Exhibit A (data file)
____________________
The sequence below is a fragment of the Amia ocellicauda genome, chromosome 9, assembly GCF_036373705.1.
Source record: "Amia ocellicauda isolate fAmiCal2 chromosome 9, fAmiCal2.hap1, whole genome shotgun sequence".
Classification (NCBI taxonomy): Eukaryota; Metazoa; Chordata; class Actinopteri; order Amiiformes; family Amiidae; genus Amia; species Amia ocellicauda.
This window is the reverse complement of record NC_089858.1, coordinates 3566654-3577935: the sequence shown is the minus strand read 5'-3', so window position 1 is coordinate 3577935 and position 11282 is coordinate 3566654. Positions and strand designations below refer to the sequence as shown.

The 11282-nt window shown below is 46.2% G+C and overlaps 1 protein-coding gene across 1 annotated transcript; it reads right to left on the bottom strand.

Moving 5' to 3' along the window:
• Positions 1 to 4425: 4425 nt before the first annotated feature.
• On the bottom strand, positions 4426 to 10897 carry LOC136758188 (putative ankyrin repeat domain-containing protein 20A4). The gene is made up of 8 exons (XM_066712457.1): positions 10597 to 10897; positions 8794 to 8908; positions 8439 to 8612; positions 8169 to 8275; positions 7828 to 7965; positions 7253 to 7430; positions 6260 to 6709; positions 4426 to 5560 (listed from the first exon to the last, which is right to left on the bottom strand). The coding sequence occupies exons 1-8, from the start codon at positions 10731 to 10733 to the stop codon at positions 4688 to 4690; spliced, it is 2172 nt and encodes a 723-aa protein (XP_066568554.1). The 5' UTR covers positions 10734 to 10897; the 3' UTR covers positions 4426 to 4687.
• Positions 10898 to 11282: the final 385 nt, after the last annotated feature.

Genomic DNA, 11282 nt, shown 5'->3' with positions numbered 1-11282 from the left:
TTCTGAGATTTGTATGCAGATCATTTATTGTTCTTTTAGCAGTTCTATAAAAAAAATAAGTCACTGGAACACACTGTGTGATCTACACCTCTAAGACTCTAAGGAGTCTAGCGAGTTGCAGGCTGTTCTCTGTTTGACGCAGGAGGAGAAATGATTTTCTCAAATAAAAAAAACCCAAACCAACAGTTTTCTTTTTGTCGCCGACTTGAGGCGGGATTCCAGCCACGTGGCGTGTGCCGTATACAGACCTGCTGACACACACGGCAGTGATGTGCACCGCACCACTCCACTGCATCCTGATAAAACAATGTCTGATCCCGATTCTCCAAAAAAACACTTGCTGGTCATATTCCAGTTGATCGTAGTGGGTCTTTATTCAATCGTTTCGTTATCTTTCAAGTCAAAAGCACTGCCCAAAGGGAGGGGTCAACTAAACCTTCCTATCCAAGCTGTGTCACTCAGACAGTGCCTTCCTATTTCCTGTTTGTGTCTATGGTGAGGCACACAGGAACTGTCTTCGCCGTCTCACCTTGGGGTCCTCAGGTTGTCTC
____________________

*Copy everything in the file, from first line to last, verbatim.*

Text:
The sequence below is a fragment of the Amia ocellicauda genome, chromosome 9, assembly GCF_036373705.1.
Source record: "Amia ocellicauda isolate fAmiCal2 chromosome 9, fAmiCal2.hap1, whole genome shotgun sequence".
Classification (NCBI taxonomy): Eukaryota; Metazoa; Chordata; class Actinopteri; order Amiiformes; family Amiidae; genus Amia; species Amia ocellicauda.
This window is the reverse complement of record NC_089858.1, coordinates 3566654-3577935: the sequence shown is the minus strand read 5'-3', so window position 1 is coordinate 3577935 and position 11282 is coordinate 3566654. Positions and strand designations below refer to the sequence as shown.

The 11282-nt window shown below is 46.2% G+C and overlaps 1 protein-coding gene across 1 annotated transcript; it reads right to left on the bottom strand.

Moving 5' to 3' along the window:
• Positions 1 to 4425: 4425 nt before the first annotated feature.
• On the bottom strand, positions 4426 to 10897 carry LOC136758188 (putative ankyrin repeat domain-containing protein 20A4). The gene is made up of 8 exons (XM_066712457.1): positions 10597 to 10897; positions 8794 to 8908; positions 8439 to 8612; positions 8169 to 8275; positions 7828 to 7965; positions 7253 to 7430; positions 6260 to 6709; positions 4426 to 5560 (listed from the first exon to the last, which is right to left on the bottom strand). The coding sequence occupies exons 1-8, from the start codon at positions 10731 to 10733 to the stop codon at positions 4688 to 4690; spliced, it is 2172 nt and encodes a 723-aa protein (XP_066568554.1). The 5' UTR covers positions 10734 to 10897; the 3' UTR covers positions 4426 to 4687.
• Positions 10898 to 11282: the final 385 nt, after the last annotated feature.

Genomic DNA, 11282 nt, shown 5'->3' with positions numbered 1-11282 from the left:
TTCTGAGATTTGTATGCAGATCATTTATTGTTCTTTTAGCAGTTCTATAAAAAAAATAAGTCACTGGAACACACTGTGTGATCTACACCTCTAAGACTCTAAGGAGTCTAGCGAGTTGCAGGCTGTTCTCTGTTTGACGCAGGAGGAGAAATGATTTTCTCAAATAAAAAAAACCCAAACCAACAGTTTTCTTTTTGTCGCCGACTTGAGGCGGGATTCCAGCCACGTGGCGTGTGCCGTATACAGACCTGCTGACACACACGGCAGTGATGTGCACCGCACCACTCCACTGCATCCTGATAAAACAATGTCTGATCCCGATTCTCCAAAAAAACACTTGCTGGTCATATTCCAGTTGATCGTAGTGGGTCTTTATTCAATCGTTTCGTTATCTTTCAAGTCAAAAGCACTGCCCAAAGGGAGGGGTCAACTAAACCTTCCTATCCAAGCTGTGTCACTCAGACAGTGCCTTCCTATTTCCTGTTTGTGTCTATGGTGAGGCACACAGGAACTGTCTTCGCCGTCTCACCTTGGGGTCCTCAGGTTGTCTC